Direct implication of methicillin resistance on prognosis of ocular infections is still unclear. Although it is obviously influenced by the delay in the introduction of the appropriate antibiotic regimen, virulence factors are also a major concern. Virulence factors are responsible for the capability of the bacteria to cause disease and are correlated with the severity of the disease. Interestingly, the association between increased antibiotic resistance and decreased virulence has already been described for S. aureus(25). Moreover, MRSA showed increased mortality rates compared with MSSA in several studies(26-29). However, little is known about the prognosis associated with MRSA ocular infections. Major et al. evaluated 32 patients with endophthalmitis and reported that the visual acuity after MRSA and MSSA endophthalmitis was similar(14). Since our study had a cross-sectional design, we were unable to make conclusions about prognosis. Future studies should investigate the real implications and management of MRSA in ocular infections.

In conclusion, our study revealed an increasing trend in the overall prevalence of MRSA ocular infections compared to MSSA. Our results also support previous evidence of an association between resistance to methicillin and resistance to non β-lactam antibiotics, including fluoroquinolones. These findings should be taken in consideration before initiating empiric treatment of ocular infections and illustrates the need for constant bacterial surveillance.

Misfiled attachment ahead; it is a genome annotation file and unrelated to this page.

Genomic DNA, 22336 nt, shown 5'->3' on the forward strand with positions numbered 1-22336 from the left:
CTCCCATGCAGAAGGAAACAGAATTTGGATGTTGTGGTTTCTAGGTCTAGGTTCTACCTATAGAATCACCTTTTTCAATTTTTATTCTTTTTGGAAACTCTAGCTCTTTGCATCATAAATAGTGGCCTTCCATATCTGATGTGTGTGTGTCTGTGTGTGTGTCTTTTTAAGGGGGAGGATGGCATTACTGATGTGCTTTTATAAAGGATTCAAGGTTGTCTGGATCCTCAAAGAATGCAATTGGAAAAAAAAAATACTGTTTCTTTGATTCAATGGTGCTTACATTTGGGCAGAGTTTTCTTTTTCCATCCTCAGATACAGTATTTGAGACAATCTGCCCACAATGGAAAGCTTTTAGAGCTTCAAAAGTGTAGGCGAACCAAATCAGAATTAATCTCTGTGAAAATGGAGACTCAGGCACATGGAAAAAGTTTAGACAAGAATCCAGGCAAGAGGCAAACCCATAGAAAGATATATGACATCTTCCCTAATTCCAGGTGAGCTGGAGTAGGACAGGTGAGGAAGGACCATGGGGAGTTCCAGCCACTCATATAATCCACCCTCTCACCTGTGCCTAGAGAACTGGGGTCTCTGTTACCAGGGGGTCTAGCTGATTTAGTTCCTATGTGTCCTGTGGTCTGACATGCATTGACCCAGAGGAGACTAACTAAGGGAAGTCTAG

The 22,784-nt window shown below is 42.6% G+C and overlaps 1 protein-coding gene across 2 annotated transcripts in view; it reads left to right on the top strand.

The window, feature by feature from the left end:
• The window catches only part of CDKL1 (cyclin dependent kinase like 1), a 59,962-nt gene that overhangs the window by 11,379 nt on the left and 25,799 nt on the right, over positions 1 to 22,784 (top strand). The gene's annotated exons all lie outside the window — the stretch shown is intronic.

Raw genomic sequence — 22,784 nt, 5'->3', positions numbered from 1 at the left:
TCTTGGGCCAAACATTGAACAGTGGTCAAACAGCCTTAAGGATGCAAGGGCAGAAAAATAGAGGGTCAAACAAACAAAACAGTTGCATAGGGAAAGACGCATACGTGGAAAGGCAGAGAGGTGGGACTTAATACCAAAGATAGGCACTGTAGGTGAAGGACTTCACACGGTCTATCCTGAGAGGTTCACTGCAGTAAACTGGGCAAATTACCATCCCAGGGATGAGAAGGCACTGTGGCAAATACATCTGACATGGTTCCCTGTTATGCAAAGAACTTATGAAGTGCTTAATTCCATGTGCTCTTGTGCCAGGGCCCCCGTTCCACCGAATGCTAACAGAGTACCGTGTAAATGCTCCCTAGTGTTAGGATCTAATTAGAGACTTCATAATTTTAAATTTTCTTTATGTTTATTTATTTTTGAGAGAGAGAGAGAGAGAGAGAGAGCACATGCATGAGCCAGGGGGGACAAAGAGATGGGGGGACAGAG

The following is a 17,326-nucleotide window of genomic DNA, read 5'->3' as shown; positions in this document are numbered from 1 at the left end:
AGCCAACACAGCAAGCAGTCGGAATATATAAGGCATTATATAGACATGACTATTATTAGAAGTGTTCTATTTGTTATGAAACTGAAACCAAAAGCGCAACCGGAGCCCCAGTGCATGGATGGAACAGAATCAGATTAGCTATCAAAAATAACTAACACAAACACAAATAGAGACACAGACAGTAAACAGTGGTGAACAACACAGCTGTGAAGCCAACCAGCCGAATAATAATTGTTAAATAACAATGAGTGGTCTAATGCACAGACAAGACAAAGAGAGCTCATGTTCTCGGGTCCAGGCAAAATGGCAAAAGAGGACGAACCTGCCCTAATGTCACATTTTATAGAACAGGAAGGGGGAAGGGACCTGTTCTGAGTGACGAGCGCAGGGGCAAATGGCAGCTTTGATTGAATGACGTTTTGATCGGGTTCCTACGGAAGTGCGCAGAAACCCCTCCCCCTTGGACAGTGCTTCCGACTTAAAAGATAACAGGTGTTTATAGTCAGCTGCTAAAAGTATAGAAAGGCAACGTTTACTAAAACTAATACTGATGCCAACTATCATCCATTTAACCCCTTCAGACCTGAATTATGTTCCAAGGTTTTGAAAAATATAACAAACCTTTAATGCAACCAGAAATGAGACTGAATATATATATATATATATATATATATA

ACKNOWLEGDEMENTS

We greatly thank Maria Cecilia Yu for the data collection from the electronic database of the ocular microbiology laboratory of the Universidade Federal de São Paulo.

  • Correspondence:
    Maria Eugenia Vola
    Department of Ophthalmology, Universidade Federal de São Paulo (UNIFESP)
    Rua Botucatu, 821 - São Paulo (SP)
    04023-062 - Brazil
    E-mail:
  • Submitted for publication: December 6, 2012

    Accepted for publication: June 1, 2013

    Funding: No specific financial support was available for this study.

    Disclosure of potential conflicts of interest: M.E.Vola, None; A.S.Moriyama, None; R.Lisboa, None; M.M.Vola, None; F.E.Hirai, None; P.J.M.Bispo, None; A.L.Höfling-Lima, None.

    Study carried out at Universidade Federal de São Paulo - UNIFESP - São Paulo (SP), Brazil.

    Approved by the Research Ethics Committee at the Universidade Federal de São Paulo protocol number: 72618.

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    Correspondence: Maria Eugenia Vola Department of Ophthalmology, Universidade Federal de São Paulo (UNIFESP) Rua Botucatu, 821 - São Paulo (SP) 04023-062 - Brazil E-mail: ugevola@hotmail.com

    Publication Dates

    • Publication in this collection
      07 Feb 2014
    • Date of issue
      Dec 2013

    History

    • Received
      06 Dec 2012
    • Accepted
      01 June 2013